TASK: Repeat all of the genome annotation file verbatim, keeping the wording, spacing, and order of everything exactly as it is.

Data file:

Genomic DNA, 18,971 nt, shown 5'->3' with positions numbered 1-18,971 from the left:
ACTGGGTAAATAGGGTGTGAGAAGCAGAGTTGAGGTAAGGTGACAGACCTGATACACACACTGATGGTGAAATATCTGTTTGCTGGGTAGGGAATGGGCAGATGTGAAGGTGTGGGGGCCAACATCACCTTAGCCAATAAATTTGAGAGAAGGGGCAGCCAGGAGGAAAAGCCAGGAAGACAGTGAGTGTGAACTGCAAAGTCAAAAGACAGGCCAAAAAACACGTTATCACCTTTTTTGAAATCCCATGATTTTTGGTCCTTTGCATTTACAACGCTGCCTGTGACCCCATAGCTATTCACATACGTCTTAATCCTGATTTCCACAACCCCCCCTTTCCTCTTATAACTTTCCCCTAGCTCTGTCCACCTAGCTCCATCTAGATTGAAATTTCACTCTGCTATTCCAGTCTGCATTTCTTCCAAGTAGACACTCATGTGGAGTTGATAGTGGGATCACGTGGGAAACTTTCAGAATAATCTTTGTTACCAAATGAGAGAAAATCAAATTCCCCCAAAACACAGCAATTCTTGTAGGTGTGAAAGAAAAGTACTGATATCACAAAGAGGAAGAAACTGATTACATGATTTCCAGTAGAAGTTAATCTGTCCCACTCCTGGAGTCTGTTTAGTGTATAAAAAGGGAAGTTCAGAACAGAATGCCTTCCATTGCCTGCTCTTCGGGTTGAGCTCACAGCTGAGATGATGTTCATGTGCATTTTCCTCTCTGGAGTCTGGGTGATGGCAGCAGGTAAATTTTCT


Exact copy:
Genomic DNA, 18,971 nt, shown 5'->3' with positions numbered 1-18,971 from the left:
ACTGGGTAAATAGGGTGTGAGAAGCAGAGTTGAGGTAAGGTGACAGACCTGATACACACACTGATGGTGAAATATCTGTTTGCTGGGTAGGGAATGGGCAGATGTGAAGGTGTGGGGGCCAACATCACCTTAGCCAATAAATTTGAGAGAAGGGGCAGCCAGGAGGAAAAGCCAGGAAGACAGTGAGTGTGAACTGCAAAGTCAAAAGACAGGCCAAAAAACACGTTATCACCTTTTTTGAAATCCCATGATTTTTGGTCCTTTGCATTTACAACGCTGCCTGTGACCCCATAGCTATTCACATACGTCTTAATCCTGATTTCCACAACCCCCCCTTTCCTCTTATAACTTTCCCCTAGCTCTGTCCACCTAGCTCCATCTAGATTGAAATTTCACTCTGCTATTCCAGTCTGCATTTCTTCCAAGTAGACACTCATGTGGAGTTGATAGTGGGATCACGTGGGAAACTTTCAGAATAATCTTTGTTACCAAATGAGAGAAAATCAAATTCCCCCAAAACACAGCAATTCTTGTAGGTGTGAAAGAAAAGTACTGATATCACAAAGAGGAAGAAACTGATTACATGATTTCCAGTAGAAGTTAATCTGTCCCACTCCTGGAGTCTGTTTAGTGTATAAAAAGGGAAGTTCAGAACAGAATGCCTTCCATTGCCTGCTCTTCGGGTTGAGCTCACAGCTGAGATGATGTTCATGTGCATTTTCCTCTCTGGAGTCTGGGTGATGGCAGCAGGTAAATTTTCT